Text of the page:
On immigration, follow MLK's guidance. It's about human dignity

Yesterday, a powerful editorial appeared in the Houston Chronicle. The author, African-American Reverend Harvey Clemons Jr. talks about educating himself to debunk immigration myths and does it all from the frame of justice and scripture used by Martin Luther King Jr. I often shy away from immigration reform arguments that name-check MLK Jr. or discuss the movement as the modern day "civil rights" struggle. I am uncomfortable appropriating the work of those who have come before me to define today's fight. However, I think that this editorial correctly places the crux of both King's argument and the need for immigration reform on one thing: human dignity.

Though the conversation concerning immigration in America is more ancient than King, King's vision provides a helpful tool with which to view the immigration struggle today. Immigration is about human dignity...

The Reverend's own journey from ignorance to education about the issue is a story that must be told more often. The myths surrounding immigration in this country are false, but until we can open more eyes, we won't be able to open more hearts.

The perception garnered from the media is often that undocumented immigrants simply go around the open door of the legal immigration system, but that morning I learned how an unworkable immigration system closes the vast majority of legal avenues for those who desire to immigrate legally. The perception from the media is often that immigrants do not pay taxes; that morning I learned undocumented workers pay taxes and to a much greater degree than what they consume in our state, with an estimated $400 million surplus. Also, I did not know undocumented immigrants contributed more than $17 billion to our state's economy, how an enforcement-only policy would cost our economy $651 billion in annual output, or how immigrant parents lived continually under the threat of being separated from their children. For too long, advocates who fear immigrants have acted as the primary molders of our perception concerning immigration, convincing us all too easily that their fears fall in line with reality.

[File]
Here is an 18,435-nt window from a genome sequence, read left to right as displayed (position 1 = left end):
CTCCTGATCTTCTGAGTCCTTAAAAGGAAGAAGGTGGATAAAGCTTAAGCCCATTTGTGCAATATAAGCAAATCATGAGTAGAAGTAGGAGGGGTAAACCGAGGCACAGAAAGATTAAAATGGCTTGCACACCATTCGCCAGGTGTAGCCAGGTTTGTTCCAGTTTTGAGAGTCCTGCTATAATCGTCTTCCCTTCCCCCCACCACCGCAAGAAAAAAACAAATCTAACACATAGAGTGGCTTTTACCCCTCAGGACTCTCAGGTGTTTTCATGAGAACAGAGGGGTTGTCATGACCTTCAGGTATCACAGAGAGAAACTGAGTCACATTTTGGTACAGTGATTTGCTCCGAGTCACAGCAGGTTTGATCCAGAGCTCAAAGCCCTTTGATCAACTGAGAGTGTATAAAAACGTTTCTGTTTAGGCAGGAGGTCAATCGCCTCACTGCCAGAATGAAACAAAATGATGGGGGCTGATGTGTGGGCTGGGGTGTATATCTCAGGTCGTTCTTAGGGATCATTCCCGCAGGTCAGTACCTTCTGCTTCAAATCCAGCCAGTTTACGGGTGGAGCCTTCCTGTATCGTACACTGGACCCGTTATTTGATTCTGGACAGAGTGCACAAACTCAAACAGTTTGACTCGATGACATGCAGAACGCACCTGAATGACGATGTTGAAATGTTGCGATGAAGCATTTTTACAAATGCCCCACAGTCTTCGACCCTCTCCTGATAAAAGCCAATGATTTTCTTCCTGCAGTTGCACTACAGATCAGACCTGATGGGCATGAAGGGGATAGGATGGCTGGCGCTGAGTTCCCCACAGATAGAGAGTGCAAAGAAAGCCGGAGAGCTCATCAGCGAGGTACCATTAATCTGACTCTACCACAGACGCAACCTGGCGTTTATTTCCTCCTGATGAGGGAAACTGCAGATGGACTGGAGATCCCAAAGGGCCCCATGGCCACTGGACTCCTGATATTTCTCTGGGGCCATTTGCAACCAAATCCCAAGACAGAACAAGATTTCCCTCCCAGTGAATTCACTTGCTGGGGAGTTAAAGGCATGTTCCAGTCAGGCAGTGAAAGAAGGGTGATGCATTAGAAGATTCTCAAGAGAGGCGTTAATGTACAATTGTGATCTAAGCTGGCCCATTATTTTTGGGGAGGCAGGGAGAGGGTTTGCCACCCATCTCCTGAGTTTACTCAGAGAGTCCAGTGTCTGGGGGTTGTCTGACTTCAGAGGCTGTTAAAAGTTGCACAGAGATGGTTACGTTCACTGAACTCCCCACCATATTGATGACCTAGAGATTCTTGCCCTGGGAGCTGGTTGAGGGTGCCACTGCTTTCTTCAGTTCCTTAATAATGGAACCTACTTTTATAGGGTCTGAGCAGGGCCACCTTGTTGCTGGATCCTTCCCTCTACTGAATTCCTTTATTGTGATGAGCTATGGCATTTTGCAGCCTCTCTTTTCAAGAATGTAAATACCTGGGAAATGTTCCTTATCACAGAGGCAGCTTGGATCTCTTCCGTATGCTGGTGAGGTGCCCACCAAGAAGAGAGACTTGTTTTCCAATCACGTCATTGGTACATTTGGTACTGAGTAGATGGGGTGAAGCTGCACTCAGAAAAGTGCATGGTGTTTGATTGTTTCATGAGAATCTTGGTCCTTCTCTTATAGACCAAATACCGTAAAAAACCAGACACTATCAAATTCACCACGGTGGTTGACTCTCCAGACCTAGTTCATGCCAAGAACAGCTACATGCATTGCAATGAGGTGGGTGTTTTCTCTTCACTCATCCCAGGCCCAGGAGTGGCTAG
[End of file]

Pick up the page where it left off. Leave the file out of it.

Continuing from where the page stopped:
And perhaps most importantly, the Reverend Clemons adeptly weaves the current debate into a broad historic pattern of the struggle for justice.

Listen not to false prophets who wrap their politics around the fear of the immigrant. It is not a new song they sing. In fact, it is eerily similar to the songs sung not too long ago. They sang that slavery was God's way until that song sounded ridiculous. They altered the song and sang segregation was God's way until that too sounded ridiculous. Now the song of the false prophets paints the immigrant as a threat to, rather than a pillar of, American society; paints undocumented fathers and mothers working from sunrise to sundown as a drain of our nation's resources rather than a reminder of our heroic beginnings; and paints immigrant children as a national burden rather than our nation's blessing.

Recently, my friend took to her Twitter account to summarize just this:

So grateful to be a part of the Immigration Reform movement. What will you tell your children when they ask where YOU stood? [via @NvrComfortable]

For those of you who haven't chosen a side yet (or those of you who know someone who hasn't), I suggest  reading the Reverend's full article. Then, educate yourself. For all the complexity of the immigration issue, your stance on it should be simple: its about human dignity